Jorge Coloma, managing director at TCG, tells ignites, "I think because of the new rule there is going to be more demand for U.S. government money market funds.... We think it will be a shift from prime institutional funds to U.S. government money market funds." Coloma adds that, with interest rates expected to rise, money market funds are likely to become more profitable. States the Ignites article, "Each of the 10 TCG funds now has $102,600, but that should grow to $5 million per fund by the end of the week, says Coloma. By the end of the month, TCG expects to have $100 million in total assets under management across its line of first-ever mutual funds, he says."
The prospectus from the TCG Cash Reserve Government Money Market Fund, submitted September 2 to the SEC, explains the investment objectives of the fund: "Under normal conditions, the TCG Cash Reserve Government Money Market Fund (the "Fund") seeks to achieve its objective by investing in short-term money market instruments that, at the time of investment, have remaining maturities of 397 calendar days or less from the date of acquisition. The Fund's portfolio will maintain a dollar-weighted average maturity of 60 days or less and a dollar-weighted average life of 120 days or less. Under normal circumstances, at least 99.5% of the Fund's assets will be invested in certain obligations of the U.S. Government, its agencies and instrumentalities and repurchase agreements with regard to such obligations."
It continues, "The Fund will invest in deposits ("Deposits") which are exclusively in accounts with Federal Deposit Insurance Corporation ("FDIC") insured banks or savings and loan associations which are backed by the full faith and credit of the U.S. Government. Deposits that are backed by the full faith and credit of the U.S. Government are those that the resources of the U.S. Government stand behind. Further, each of the Fund’s Deposits will not exceed the FDIC's Standard Maximum Deposits Insurance Amount ("SMDIA") which currently is $250,000 per depositor, per insured bank inclusive of the principal and accrued interest for each Deposit. Accordingly, because each of the Fund's Deposits will fall within these FDIC amount limits, the entire amount of each of the Fund's Deposit will be fully insured by the FDIC. The Fund may invest in other money market funds that have substantially the same investment objective and strategies as the Fund."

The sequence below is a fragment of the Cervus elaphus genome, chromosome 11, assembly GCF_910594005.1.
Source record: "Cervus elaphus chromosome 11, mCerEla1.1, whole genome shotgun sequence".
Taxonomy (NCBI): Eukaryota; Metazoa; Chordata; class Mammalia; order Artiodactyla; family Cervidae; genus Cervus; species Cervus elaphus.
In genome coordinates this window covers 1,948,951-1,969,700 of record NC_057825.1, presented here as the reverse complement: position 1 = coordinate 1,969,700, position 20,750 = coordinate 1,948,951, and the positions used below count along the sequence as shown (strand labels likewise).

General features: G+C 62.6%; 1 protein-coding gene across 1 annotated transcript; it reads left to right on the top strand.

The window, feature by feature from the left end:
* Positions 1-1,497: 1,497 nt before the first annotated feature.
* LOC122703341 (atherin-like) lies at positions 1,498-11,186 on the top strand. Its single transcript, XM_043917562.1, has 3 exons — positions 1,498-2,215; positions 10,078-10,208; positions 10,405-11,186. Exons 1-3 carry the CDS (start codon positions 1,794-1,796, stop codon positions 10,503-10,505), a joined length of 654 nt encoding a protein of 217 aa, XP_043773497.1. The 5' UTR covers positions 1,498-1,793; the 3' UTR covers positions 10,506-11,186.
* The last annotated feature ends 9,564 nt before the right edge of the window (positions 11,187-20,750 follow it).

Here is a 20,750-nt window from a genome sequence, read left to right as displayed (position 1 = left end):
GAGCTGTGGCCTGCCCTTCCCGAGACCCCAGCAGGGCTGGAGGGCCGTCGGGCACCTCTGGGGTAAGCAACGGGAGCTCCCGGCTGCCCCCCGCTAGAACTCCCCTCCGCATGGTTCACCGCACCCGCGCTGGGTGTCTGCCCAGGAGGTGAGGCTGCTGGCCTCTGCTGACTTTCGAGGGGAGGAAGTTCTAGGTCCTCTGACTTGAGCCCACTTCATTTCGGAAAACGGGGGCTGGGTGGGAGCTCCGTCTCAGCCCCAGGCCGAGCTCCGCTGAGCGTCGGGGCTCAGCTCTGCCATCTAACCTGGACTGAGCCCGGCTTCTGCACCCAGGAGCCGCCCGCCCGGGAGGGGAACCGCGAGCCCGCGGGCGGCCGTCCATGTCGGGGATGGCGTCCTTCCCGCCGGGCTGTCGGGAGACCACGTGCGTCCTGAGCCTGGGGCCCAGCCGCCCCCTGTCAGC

In other news, we learned that Williams Capital is will be liquidating its Williams Capital Government Money Fund and outsourcing the management of its money market fund to Northern Trust, which has launched new share classes for Williams. A Sept. 5 prospectus filing says, "Northern is introducing the Prime Obligations Portfolio Williams Capital Shares (WCPXX), and the US Government Select Portfolio Williams Capital Shares (WCGXX). The funds are available to clients of Williams Capital Group LP.... The Prime Obligations Portfolio "is a money market fund that seeks to maintain a stable net asset value ("NAV") of $1.00 per share. The Portfolio seeks to maximize current income to the extent consistent with the preservation of capital and maintenance of liquidity by investing exclusively in high quality money market instruments."
It adds, "The Portfolio seeks to achieve its objective by investing in a broad range of high-quality, U.S. dollar-denominated government, bank and commercial obligations that are available in the money markets, including: Obligations of U.S. banks (including obligations of foreign branches of such banks); Obligations of foreign commercial banks; Commercial paper and other obligations issued or guaranteed by U.S. and foreign corporations and other issuers; Corporate bonds, notes, paper and other instruments that are of high quality; Asset-backed securities and asset-backed commercial paper; Securities issued or guaranteed as to principal and interest by the U.S. government or by its agencies, instrumentalities or sponsored enterprises and custodial receipts with respect thereto; Securities issued or guaranteed by one or more foreign governments or political subdivisions, agencies or instrumentalities; Repurchase agreements; and Municipal securities issued or guaranteed by state or local governmental bodies."